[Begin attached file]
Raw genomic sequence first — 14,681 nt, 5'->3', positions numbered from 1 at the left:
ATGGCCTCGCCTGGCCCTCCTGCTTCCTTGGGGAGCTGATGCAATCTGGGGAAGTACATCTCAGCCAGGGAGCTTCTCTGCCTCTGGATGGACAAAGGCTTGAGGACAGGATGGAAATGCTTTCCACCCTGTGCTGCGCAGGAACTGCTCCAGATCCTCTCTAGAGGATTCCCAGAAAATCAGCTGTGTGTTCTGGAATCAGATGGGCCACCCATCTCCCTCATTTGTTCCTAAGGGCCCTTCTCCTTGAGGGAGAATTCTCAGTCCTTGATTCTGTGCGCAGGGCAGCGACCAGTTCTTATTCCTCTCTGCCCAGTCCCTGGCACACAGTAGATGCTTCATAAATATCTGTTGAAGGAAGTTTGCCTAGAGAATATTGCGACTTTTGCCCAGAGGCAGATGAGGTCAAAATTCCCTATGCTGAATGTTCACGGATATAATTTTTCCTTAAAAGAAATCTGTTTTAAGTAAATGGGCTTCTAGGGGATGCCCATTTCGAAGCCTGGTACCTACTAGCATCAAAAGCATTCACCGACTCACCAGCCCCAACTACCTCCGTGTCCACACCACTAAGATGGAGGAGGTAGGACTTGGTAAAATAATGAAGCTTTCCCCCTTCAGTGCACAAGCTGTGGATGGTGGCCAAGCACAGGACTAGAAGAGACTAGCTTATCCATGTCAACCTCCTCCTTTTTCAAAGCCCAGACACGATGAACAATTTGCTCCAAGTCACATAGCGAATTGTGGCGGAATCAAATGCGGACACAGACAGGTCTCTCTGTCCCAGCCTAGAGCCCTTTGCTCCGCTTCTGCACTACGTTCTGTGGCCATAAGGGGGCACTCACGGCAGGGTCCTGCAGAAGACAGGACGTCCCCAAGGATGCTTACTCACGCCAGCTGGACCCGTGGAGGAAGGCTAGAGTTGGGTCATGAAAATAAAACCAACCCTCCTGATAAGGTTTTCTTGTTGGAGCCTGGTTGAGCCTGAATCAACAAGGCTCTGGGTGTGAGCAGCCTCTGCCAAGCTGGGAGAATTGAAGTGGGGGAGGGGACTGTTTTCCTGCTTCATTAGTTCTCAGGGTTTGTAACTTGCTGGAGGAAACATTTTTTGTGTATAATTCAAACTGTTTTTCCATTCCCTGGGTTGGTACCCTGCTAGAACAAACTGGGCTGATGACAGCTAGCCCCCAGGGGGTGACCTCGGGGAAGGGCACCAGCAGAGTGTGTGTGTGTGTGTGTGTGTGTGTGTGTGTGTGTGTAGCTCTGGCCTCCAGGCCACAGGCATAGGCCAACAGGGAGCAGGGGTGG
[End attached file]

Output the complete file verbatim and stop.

Raw genomic sequence first — 14,681 nt, 5'->3', positions numbered from 1 at the left:
ATGGCCTCGCCTGGCCCTCCTGCTTCCTTGGGGAGCTGATGCAATCTGGGGAAGTACATCTCAGCCAGGGAGCTTCTCTGCCTCTGGATGGACAAAGGCTTGAGGACAGGATGGAAATGCTTTCCACCCTGTGCTGCGCAGGAACTGCTCCAGATCCTCTCTAGAGGATTCCCAGAAAATCAGCTGTGTGTTCTGGAATCAGATGGGCCACCCATCTCCCTCATTTGTTCCTAAGGGCCCTTCTCCTTGAGGGAGAATTCTCAGTCCTTGATTCTGTGCGCAGGGCAGCGACCAGTTCTTATTCCTCTCTGCCCAGTCCCTGGCACACAGTAGATGCTTCATAAATATCTGTTGAAGGAAGTTTGCCTAGAGAATATTGCGACTTTTGCCCAGAGGCAGATGAGGTCAAAATTCCCTATGCTGAATGTTCACGGATATAATTTTTCCTTAAAAGAAATCTGTTTTAAGTAAATGGGCTTCTAGGGGATGCCCATTTCGAAGCCTGGTACCTACTAGCATCAAAAGCATTCACCGACTCACCAGCCCCAACTACCTCCGTGTCCACACCACTAAGATGGAGGAGGTAGGACTTGGTAAAATAATGAAGCTTTCCCCCTTCAGTGCACAAGCTGTGGATGGTGGCCAAGCACAGGACTAGAAGAGACTAGCTTATCCATGTCAACCTCCTCCTTTTTCAAAGCCCAGACACGATGAACAATTTGCTCCAAGTCACATAGCGAATTGTGGCGGAATCAAATGCGGACACAGACAGGTCTCTCTGTCCCAGCCTAGAGCCCTTTGCTCCGCTTCTGCACTACGTTCTGTGGCCATAAGGGGGCACTCACGGCAGGGTCCTGCAGAAGACAGGACGTCCCCAAGGATGCTTACTCACGCCAGCTGGACCCGTGGAGGAAGGCTAGAGTTGGGTCATGAAAATAAAACCAACCCTCCTGATAAGGTTTTCTTGTTGGAGCCTGGTTGAGCCTGAATCAACAAGGCTCTGGGTGTGAGCAGCCTCTGCCAAGCTGGGAGAATTGAAGTGGGGGAGGGGACTGTTTTCCTGCTTCATTAGTTCTCAGGGTTTGTAACTTGCTGGAGGAAACATTTTTTGTGTATAATTCAAACTGTTTTTCCATTCCCTGGGTTGGTACCCTGCTAGAACAAACTGGGCTGATGACAGCTAGCCCCCAGGGGGTGACCTCGGGGAAGGGCACCAGCAGAGTGTGTGTGTGTGTGTGTGTGTGTGTGTGTGTGTGTGTAGCTCTGGCCTCCAGGCCACAGGCATAGGCCAACAGGGAGCAGGGGTGG